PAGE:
Gloucester Oxford Train
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The Gloucestershire city of Gloucester as a number of medieval and Tudor period gabled and half timbered houses which date back to Gloucester's early history. An example of a public house from this period, and the only remaining example in the city, is The New Inn in Northgate Street. The building was constructed in 1450 by John Twyning.
The city also hosts the annual Three Choirs Festival every third year. The festival dates back to the eighteenth century and is one of the oldest music festivals in the United Kingdom. Gloucester hosts the festival with the cities of Hereford and Worcester and is next to host the festival in 2016. Other festivals held in the city include the annual Gloucester International Rhythm and Blues Festival which takes place at the end of July. There is also the Gloucester International Cajun and Zydeco Festival and the Medieval Fayre which is held every summer.
The Guildhall is the city's main theatre and hosts a large number of events including live music, dance performances, a cinema, bar, and art gallery. The main museum in the City is the Gloucester City Museum & Art Gallery.
Located in the county of Oxfordshire, the city of Oxford is roughly 50 miles to the west of London. The city is known throughout the world as home to the historic Oxford University, founded in the 12th century, which is the oldest university in the United Kingdom. Oxford's famous "Dreaming Spires" refer to the medieval churches and colleges that dominate the bustling modern town in all their Gothic splendour. Picturesque architecture and a vibrant modern life (driven by students, light industry and technology) set in the rolling countryside of Oxfordshire make this a great destination.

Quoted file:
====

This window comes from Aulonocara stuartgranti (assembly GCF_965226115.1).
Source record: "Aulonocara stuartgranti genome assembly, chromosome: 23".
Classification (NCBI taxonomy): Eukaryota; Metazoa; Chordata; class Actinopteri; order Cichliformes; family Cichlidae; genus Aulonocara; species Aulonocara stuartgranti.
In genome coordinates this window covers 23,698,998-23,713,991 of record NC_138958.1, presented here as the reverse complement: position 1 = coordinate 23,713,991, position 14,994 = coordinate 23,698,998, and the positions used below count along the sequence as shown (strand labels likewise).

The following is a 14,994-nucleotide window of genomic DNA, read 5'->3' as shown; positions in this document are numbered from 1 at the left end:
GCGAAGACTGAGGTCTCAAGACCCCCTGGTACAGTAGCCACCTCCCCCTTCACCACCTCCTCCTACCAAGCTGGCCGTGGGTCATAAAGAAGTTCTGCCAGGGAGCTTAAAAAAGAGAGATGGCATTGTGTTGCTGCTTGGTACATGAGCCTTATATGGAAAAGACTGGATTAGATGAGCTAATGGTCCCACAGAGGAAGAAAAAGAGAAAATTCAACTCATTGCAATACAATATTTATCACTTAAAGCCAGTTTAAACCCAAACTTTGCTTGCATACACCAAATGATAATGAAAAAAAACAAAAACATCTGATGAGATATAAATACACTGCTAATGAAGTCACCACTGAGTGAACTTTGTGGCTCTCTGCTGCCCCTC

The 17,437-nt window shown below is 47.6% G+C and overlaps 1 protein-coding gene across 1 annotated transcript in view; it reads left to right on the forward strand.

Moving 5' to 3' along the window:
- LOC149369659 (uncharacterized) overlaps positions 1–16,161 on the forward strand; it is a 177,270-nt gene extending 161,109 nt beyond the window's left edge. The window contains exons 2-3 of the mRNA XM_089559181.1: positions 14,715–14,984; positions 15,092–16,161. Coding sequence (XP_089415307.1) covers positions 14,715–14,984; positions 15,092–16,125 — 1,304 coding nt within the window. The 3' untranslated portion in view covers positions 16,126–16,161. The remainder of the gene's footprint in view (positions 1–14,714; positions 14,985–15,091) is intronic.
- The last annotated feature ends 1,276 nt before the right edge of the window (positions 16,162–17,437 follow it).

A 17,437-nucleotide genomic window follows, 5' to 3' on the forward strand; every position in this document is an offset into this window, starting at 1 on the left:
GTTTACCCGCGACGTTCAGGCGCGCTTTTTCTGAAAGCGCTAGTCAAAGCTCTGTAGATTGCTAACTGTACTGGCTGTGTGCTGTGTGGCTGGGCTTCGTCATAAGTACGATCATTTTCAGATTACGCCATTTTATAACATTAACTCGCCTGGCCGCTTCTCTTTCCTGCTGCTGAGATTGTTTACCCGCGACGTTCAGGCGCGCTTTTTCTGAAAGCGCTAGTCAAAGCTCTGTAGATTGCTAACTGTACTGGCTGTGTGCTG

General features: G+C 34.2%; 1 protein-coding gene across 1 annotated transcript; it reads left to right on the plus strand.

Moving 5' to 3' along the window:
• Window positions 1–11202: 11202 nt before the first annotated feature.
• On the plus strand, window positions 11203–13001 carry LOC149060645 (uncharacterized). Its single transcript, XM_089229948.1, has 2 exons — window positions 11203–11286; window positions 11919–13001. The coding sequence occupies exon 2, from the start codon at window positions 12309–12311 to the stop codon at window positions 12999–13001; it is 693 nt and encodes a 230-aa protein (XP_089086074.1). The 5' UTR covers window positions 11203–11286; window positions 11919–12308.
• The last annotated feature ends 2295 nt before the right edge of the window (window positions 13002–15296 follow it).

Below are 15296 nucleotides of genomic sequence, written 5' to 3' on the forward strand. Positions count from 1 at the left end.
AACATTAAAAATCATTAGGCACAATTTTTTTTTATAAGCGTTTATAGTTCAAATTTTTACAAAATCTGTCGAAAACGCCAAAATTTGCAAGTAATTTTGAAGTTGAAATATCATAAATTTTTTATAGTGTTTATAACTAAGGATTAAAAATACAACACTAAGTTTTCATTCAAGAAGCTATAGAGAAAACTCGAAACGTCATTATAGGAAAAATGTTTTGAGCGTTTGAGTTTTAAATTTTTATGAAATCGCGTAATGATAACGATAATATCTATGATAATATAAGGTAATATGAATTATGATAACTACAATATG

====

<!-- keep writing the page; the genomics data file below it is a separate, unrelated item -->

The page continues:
Oxford city centre is very compact and easily walkable with many areas of the city centre pedestrianised. All major tourist sights are well-signposted. The narrow streets of the city centre are pedestrian-friendly, difficult for cars and full of beautiful buildings that will draw your attention upwards.
The preferred mode of transport for the university student is the bicycle and like Amsterdam, Copenhagen or Beijing, there are hundreds of them. Most trains into Oxford allow bicycles to be carried for free. Fortunately, there are cycle lanes on virtually ever street near the centre; however, you will sometimes be sharing the road with other motorists.